Sunday, April 15, 2012

 

Dog Days in Albox

Today's Voz de Almería has an article in it about some British women. As often happens, it makes them look, and by extension all of us, slightly foolish. The ladies come from Albox and appear to have managed to miss most of life's attractions in Spain (which, it goes without saying, explains why they ended up in Albox). Their thing - is about dogs. Abandoned, raddled, mangy and hungry.
I imagine the Spanish must wonder about these Brits who have come to live here. They appear to show no interest in getting to know the culture and the language, travel, history, the food and the drink (beyond cerveza and wine in a carton), the politics and the social life of the Spaniards, their family and their education. Not for them the traditions, handicrafts, misas,
matanzas and toreo. The only thing that appears to interest these funny new neighbours (so must think the Spanish) is their extraordinary hang-up on charity... and not even on human charities: the nuns, the poor, the disabled and the weak. Just the dogs and cats.
The thing about animals is simple: you can talk to them in English. They won't mind.
There was a time a few years back when the entire corporation of a town hall in Alicante was arrested for the usual fraud so common in those small towns with too many builders, rural land and eager clients, and just one councilor escaped, making him suddenly the acting mayor. This worthy was an Englishman (cynically stuck on the lista to make up the numbers and get a few extra votes for the party in question from the extranjeros). His department in the ayuntamiento was 'doggies and moggies' and he spoke not a word of Spanish. On hearing the thrust of the eight-hundred page report, the Judge, once someone had slapped him hard on the back a few times finally managing to dislodge a lump of tostada con tomate from his tubes, ordered the arrested to be sent back to their town hall. 'ASAfuckingP', added the beak, thus breaking a judicial tradition that has lasted centuries in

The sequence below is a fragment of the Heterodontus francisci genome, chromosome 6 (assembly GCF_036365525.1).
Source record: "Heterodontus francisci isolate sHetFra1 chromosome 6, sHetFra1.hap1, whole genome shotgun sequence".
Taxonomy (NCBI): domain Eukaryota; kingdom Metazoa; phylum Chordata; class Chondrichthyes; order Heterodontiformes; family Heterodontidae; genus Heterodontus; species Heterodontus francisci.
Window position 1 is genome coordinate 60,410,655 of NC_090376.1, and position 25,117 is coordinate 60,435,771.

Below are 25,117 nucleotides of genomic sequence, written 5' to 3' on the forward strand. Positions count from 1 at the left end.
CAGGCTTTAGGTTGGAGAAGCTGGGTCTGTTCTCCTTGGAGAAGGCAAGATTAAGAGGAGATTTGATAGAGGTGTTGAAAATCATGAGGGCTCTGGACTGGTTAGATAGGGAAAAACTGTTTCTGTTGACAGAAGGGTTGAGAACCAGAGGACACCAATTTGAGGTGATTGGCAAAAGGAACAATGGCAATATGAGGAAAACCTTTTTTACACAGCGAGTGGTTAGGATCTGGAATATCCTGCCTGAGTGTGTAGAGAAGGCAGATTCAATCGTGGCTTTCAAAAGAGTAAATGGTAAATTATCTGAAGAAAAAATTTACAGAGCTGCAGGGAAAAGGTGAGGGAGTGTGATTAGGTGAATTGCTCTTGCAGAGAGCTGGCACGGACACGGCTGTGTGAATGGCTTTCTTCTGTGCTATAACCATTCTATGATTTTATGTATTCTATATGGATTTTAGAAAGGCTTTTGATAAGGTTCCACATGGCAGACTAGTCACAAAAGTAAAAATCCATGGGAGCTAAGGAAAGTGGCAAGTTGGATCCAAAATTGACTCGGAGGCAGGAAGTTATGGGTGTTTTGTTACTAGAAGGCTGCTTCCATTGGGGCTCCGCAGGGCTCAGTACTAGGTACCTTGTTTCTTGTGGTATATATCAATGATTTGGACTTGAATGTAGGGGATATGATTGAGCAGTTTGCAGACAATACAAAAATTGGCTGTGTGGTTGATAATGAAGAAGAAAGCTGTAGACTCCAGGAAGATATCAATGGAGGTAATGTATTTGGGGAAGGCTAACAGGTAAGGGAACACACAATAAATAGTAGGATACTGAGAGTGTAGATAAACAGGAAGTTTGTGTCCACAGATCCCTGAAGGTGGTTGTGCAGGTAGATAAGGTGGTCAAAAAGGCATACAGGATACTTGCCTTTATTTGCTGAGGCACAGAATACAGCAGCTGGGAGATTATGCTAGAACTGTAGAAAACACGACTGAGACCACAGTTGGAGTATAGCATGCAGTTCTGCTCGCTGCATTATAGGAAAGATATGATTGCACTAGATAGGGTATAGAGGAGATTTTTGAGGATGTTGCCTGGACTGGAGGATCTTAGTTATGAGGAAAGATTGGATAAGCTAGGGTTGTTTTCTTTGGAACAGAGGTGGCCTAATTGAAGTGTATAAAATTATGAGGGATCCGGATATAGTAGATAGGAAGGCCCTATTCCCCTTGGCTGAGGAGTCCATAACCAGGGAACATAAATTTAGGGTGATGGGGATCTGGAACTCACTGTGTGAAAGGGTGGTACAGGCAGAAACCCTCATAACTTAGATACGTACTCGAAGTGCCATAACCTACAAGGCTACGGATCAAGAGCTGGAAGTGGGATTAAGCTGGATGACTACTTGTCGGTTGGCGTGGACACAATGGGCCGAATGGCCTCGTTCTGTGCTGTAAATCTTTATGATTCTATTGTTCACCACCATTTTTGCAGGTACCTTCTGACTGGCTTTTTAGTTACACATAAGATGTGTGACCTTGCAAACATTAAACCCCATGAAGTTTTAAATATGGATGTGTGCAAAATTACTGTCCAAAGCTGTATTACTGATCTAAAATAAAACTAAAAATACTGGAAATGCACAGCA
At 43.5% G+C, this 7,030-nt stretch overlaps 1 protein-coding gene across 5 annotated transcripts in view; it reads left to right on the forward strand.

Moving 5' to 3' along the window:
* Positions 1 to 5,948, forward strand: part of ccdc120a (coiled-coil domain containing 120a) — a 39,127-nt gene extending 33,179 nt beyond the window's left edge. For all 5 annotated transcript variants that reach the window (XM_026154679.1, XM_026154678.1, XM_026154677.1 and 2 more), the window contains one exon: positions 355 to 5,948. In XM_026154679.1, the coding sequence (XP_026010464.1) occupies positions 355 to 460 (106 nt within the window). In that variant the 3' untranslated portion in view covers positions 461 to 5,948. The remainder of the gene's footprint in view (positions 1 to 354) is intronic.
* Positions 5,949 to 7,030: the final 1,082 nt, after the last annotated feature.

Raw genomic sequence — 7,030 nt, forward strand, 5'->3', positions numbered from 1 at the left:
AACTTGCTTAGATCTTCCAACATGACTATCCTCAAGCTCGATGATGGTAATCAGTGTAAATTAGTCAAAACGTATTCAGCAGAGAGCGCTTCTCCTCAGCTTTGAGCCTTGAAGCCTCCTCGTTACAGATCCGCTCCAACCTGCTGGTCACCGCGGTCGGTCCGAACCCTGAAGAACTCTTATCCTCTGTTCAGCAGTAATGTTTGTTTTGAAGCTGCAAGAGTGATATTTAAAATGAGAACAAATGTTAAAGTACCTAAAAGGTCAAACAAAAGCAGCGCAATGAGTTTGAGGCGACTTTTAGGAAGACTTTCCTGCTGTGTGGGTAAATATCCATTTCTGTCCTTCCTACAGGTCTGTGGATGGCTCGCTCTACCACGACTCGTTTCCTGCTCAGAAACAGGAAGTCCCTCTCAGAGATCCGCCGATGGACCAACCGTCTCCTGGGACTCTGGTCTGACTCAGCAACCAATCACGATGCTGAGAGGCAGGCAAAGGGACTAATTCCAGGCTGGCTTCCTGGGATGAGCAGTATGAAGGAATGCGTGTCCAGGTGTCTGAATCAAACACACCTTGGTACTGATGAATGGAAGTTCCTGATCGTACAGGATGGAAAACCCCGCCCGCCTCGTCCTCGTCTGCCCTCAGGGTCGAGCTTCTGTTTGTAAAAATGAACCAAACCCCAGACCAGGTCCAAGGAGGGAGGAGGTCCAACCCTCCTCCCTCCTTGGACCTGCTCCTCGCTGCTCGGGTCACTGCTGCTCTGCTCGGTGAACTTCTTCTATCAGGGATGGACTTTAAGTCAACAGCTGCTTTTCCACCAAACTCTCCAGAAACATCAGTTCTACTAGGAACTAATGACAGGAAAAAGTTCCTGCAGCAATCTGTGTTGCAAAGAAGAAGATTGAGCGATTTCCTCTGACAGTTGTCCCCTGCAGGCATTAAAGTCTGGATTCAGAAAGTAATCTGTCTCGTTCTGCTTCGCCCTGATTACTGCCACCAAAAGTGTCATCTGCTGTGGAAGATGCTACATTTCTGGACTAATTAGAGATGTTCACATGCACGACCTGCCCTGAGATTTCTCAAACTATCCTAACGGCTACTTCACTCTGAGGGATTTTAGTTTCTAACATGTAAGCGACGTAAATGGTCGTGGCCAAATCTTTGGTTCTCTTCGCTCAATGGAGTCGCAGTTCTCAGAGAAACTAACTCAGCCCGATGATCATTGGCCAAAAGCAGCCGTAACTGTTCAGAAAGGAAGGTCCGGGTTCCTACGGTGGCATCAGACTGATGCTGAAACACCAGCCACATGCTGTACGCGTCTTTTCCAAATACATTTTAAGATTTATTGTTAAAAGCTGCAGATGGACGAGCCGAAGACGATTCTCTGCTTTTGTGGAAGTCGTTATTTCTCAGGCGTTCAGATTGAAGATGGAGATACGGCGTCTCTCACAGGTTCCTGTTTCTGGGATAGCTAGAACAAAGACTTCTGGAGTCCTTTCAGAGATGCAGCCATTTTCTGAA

Spain.
The local dog charity in Mojácar, whose job is essentially to look after Spanish abandoned dogs, reportedly spent 145,000 euros last year - which all came in contribution from the extranjeros. Mostly items sold in a charity-store for a euro or two. Not only the dogs and cats benefited from this British largesse, the owner of the shop got a bloody good rent as well. The local mayoress has now ceded a new shop for the charity. No doubt for charitable reasons.
What is it about the local dogs here that ignites our cold British passion? Poisoned, garroted, abandoned, tortured and starved?
So the ladies in Albox. One of them, who gets the headline, has thirty three dogs in her home. Just imagine that for a moment. The report begins by huffily pointing out that the British 'if they don't respect animals more than we Spanish do, at least approach them in a different and more organised way'. Whatever that means. Well, we don't string them up in the campo with just a sausage roll full of poison for company.
Then we learn that the lady in question must leave for
England for an operation and may be delayed or perhaps not return. Cue the 33 dogs. Someone apparently wants to buy the house (cleaned and dog-free) and the dogs could all be sent to Holland with the money, where they will all live in the lap of canine luxury - no doubt comfortably near to a cosmetic factory. But that's just me talking. Don't the Dutch have their own strays... why would they want so many Spanish ones? And why do they prefer those little ratonero dogs with pop-eyes?
The problem is, of course, simple: 'the Spanish don't castrate their dogs', says the second lady to the journalist.
Through an interpreter.
'The Spanish neighbours give us their spare puppies', say the ladies indignantly, 'or abandon them on our step and scarper, or else they just toss them into the garbage'.
The article ends with a plea from the by-now converted hack not to buy a dog, but to adopt one.
Of course, and here's a thought: if they can't sell them, the breeders can always throw their spare puppies into the skip.


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